In summary, the Universe is an amazing and inspiring place. There is so much elegant beauty in the scientific truths known as Evolution and the Big Bang. There is so much wonder in our world and in our Universe, that it is sad to reject those on the basis of a particular reading of the Bible. You can fully accept God the Father and Jesus the Savior without having to reject these things humans have come to learn about the natural world. I'm asking you to take a broader view of Christianity, to be able to understand the Bible as holding truths that need not always be simplistic literal accounting of events. To seek to further understand the Universe is a wonderful calling. It is not necessary then to hide the light of that understanding under a bushel when it requires us to think more deeply about our faith!

(Afterward: I'm going to be fairly strict moderating the comment thread of this post. I do not want atheists who feel the need to denigrate religion commenting here; this post is not for you. The goal of this post is not to argue in the debate about whether or not it's OK to be both religious and scientific; I personally consider that issue settled, but will continue to address it in other posts. Rather, the target audience of this post is the religious, and in particular creationists, in an attempt in a small way to show how I see Christianity being able to accept the modern scientific world-view.)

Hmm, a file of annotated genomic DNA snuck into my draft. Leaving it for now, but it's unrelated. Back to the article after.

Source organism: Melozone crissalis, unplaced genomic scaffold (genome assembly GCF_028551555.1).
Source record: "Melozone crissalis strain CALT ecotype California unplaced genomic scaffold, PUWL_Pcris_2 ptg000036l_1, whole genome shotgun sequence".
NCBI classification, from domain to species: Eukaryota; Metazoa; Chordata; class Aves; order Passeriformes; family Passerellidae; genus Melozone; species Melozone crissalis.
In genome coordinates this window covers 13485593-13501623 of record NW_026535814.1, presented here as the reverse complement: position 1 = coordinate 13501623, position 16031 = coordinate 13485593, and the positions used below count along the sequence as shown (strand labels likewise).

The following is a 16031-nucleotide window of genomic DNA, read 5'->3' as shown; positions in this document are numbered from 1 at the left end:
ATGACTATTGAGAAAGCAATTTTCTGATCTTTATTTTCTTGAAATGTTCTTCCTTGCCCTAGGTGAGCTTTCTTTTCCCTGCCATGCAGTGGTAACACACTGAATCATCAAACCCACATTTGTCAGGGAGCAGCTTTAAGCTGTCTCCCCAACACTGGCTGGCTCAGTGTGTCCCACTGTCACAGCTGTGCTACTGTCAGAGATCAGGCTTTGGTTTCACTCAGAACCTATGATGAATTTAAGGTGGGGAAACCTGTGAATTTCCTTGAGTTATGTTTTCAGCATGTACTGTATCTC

13 responses so far

  • AJ says:

    Thanks Rob, this was beautiful and I will pass it onto my relative 🙂

  • Bob P says:

    Nicely put, sir. I agree right down the line (speaking as a non-dogmatic non-denominational sort of Christian).

  • joel rice says:

    oh - i neglected to mention that this country would not be here
    were it not for Jesus - a fact that many find indigestible, but
    facts are difficult to deal with.

  • Susan Shaw Harris says:

    Rob, I just added your site to my 'Favorites' because I'm sure I'll want to come back to it. Anyone who cares about the nature and properties of God enough to write a blog about it is my kind of thinker. I especially loved the line "Why should humans expect to fully understand any aspect of God?"
    This was forwarded to me by Margo Schembre, for which I thank her very much.

  • rknop says:

    Joel -- that's a weird comment. I don't think anybody doubts that the course of Western civilization has been tremendously affected by Christianity, and that things would probably look quite different, somehow, if you too Christianity out of the equation.